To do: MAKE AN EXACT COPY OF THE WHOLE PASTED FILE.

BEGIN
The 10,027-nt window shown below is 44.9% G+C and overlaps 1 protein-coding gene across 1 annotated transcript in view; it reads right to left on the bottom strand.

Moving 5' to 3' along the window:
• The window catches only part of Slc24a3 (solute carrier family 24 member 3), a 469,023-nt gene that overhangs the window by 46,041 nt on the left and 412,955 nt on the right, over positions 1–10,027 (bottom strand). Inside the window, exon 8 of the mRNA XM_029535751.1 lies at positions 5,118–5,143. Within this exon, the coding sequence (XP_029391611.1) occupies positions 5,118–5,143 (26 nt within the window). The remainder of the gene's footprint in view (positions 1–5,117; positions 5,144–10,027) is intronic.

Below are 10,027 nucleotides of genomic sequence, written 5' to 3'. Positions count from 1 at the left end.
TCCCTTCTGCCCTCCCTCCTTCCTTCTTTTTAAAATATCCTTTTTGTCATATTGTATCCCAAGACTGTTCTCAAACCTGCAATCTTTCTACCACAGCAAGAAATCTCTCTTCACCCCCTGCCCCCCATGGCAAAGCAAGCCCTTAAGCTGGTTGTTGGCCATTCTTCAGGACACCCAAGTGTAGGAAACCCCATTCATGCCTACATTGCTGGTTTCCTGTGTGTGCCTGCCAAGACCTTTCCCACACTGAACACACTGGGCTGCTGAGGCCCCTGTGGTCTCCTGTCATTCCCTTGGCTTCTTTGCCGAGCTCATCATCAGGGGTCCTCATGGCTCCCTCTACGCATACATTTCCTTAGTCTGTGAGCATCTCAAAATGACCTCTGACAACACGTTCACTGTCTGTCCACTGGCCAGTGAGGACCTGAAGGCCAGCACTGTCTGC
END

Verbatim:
The 10,027-nt window shown below is 44.9% G+C and overlaps 1 protein-coding gene across 1 annotated transcript in view; it reads right to left on the bottom strand.

Moving 5' to 3' along the window:
• The window catches only part of Slc24a3 (solute carrier family 24 member 3), a 469,023-nt gene that overhangs the window by 46,041 nt on the left and 412,955 nt on the right, over positions 1–10,027 (bottom strand). Inside the window, exon 8 of the mRNA XM_029535751.1 lies at positions 5,118–5,143. Within this exon, the coding sequence (XP_029391611.1) occupies positions 5,118–5,143 (26 nt within the window). The remainder of the gene's footprint in view (positions 1–5,117; positions 5,144–10,027) is intronic.

Below are 10,027 nucleotides of genomic sequence, written 5' to 3'. Positions count from 1 at the left end.
TCCCTTCTGCCCTCCCTCCTTCCTTCTTTTTAAAATATCCTTTTTGTCATATTGTATCCCAAGACTGTTCTCAAACCTGCAATCTTTCTACCACAGCAAGAAATCTCTCTTCACCCCCTGCCCCCCATGGCAAAGCAAGCCCTTAAGCTGGTTGTTGGCCATTCTTCAGGACACCCAAGTGTAGGAAACCCCATTCATGCCTACATTGCTGGTTTCCTGTGTGTGCCTGCCAAGACCTTTCCCACACTGAACACACTGGGCTGCTGAGGCCCCTGTGGTCTCCTGTCATTCCCTTGGCTTCTTTGCCGAGCTCATCATCAGGGGTCCTCATGGCTCCCTCTACGCATACATTTCCTTAGTCTGTGAGCATCTCAAAATGACCTCTGACAACACGTTCACTGTCTGTCCACTGGCCAGTGAGGACCTGAAGGCCAGCACTGTCTGC